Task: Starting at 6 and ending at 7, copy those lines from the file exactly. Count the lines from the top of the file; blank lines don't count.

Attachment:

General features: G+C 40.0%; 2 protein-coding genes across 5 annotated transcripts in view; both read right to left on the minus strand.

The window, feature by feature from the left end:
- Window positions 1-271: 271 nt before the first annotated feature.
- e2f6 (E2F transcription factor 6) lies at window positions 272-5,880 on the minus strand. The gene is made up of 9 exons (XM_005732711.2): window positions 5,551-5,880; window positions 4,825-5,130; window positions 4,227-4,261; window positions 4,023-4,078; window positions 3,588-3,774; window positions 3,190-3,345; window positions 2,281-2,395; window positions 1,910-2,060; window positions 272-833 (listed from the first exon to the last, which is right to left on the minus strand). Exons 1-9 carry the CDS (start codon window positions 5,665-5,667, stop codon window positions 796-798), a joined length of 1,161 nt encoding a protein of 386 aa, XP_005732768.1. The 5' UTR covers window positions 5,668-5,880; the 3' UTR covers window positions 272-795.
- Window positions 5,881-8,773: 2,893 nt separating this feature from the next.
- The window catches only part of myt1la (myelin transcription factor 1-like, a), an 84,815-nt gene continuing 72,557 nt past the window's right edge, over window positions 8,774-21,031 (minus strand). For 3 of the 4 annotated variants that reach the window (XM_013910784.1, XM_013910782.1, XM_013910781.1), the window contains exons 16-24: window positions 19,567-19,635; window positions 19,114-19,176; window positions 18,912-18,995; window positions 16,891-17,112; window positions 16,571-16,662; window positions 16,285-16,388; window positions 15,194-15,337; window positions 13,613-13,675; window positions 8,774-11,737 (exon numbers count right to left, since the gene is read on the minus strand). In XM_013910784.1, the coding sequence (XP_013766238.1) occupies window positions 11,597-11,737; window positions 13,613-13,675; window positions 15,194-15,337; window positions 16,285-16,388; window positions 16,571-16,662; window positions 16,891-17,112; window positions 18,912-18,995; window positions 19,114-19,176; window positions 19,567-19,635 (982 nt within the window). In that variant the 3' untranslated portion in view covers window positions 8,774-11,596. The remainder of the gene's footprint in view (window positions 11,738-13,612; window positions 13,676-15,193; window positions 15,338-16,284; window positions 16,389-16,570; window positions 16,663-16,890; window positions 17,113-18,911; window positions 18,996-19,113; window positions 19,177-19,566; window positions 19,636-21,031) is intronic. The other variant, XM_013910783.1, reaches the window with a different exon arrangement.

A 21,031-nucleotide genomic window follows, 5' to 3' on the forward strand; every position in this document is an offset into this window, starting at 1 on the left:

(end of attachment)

- The window catches only part of myt1la (myelin transcription factor 1-like, a), an 84,815-nt gene continuing 72,557 nt past the window's right edge, over window positions 8,774-21,031 (minus strand). For 3 of the 4 annotated variants that reach the window (XM_013910784.1, XM_013910782.1, XM_013910781.1), the window contains exons 16-24: window positions 19,567-19,635; window positions 19,114-19,176; window positions 18,912-18,995; window positions 16,891-17,112; window positions 16,571-16,662; window positions 16,285-16,388; window positions 15,194-15,337; window positions 13,613-13,675; window positions 8,774-11,737 (exon numbers count right to left, since the gene is read on the minus strand). In XM_013910784.1, the coding sequence (XP_013766238.1) occupies window positions 11,597-11,737; window positions 13,613-13,675; window positions 15,194-15,337; window positions 16,285-16,388; window positions 16,571-16,662; window positions 16,891-17,112; window positions 18,912-18,995; window positions 19,114-19,176; window positions 19,567-19,635 (982 nt within the window). In that variant the 3' untranslated portion in view covers window positions 8,774-11,596. The remainder of the gene's footprint in view (window positions 11,738-13,612; window positions 13,676-15,193; window positions 15,338-16,284; window positions 16,389-16,570; window positions 16,663-16,890; window positions 17,113-18,911; window positions 18,996-19,113; window positions 19,177-19,566; window positions 19,636-21,031) is intronic. The other variant, XM_013910783.1, reaches the window with a different exon arrangement.

A 21,031-nucleotide genomic window follows, 5' to 3' on the forward strand; every position in this document is an offset into this window, starting at 1 on the left: